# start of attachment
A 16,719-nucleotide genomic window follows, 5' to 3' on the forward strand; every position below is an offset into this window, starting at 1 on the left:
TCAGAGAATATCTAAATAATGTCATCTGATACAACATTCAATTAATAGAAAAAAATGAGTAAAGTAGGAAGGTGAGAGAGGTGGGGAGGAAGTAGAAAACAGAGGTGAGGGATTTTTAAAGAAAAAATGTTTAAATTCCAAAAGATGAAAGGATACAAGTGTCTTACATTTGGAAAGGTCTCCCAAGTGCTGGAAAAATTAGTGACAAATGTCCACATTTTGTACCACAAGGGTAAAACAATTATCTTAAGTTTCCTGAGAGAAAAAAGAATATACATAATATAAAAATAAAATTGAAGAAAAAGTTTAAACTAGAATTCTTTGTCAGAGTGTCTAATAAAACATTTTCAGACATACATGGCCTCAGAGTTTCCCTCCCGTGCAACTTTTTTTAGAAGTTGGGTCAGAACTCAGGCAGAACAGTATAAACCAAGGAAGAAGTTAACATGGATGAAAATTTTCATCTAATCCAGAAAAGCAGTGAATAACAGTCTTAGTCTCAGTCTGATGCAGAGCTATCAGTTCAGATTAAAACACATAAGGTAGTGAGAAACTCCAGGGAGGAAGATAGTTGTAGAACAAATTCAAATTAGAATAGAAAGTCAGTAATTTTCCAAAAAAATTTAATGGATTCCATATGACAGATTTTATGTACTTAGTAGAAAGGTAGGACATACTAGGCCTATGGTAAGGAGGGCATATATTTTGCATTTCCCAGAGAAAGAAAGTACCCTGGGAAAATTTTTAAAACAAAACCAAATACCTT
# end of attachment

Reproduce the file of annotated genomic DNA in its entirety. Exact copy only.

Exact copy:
A 16,719-nucleotide genomic window follows, 5' to 3' on the forward strand; every position below is an offset into this window, starting at 1 on the left:
TCAGAGAATATCTAAATAATGTCATCTGATACAACATTCAATTAATAGAAAAAAATGAGTAAAGTAGGAAGGTGAGAGAGGTGGGGAGGAAGTAGAAAACAGAGGTGAGGGATTTTTAAAGAAAAAATGTTTAAATTCCAAAAGATGAAAGGATACAAGTGTCTTACATTTGGAAAGGTCTCCCAAGTGCTGGAAAAATTAGTGACAAATGTCCACATTTTGTACCACAAGGGTAAAACAATTATCTTAAGTTTCCTGAGAGAAAAAAGAATATACATAATATAAAAATAAAATTGAAGAAAAAGTTTAAACTAGAATTCTTTGTCAGAGTGTCTAATAAAACATTTTCAGACATACATGGCCTCAGAGTTTCCCTCCCGTGCAACTTTTTTTAGAAGTTGGGTCAGAACTCAGGCAGAACAGTATAAACCAAGGAAGAAGTTAACATGGATGAAAATTTTCATCTAATCCAGAAAAGCAGTGAATAACAGTCTTAGTCTCAGTCTGATGCAGAGCTATCAGTTCAGATTAAAACACATAAGGTAGTGAGAAACTCCAGGGAGGAAGATAGTTGTAGAACAAATTCAAATTAGAATAGAAAGTCAGTAATTTTCCAAAAAAATTTAATGGATTCCATATGACAGATTTTATGTACTTAGTAGAAAGGTAGGACATACTAGGCCTATGGTAAGGAGGGCATATATTTTGCATTTCCCAGAGAAAGAAAGTACCCTGGGAAAATTTTTAAAACAAAACCAAATACCTT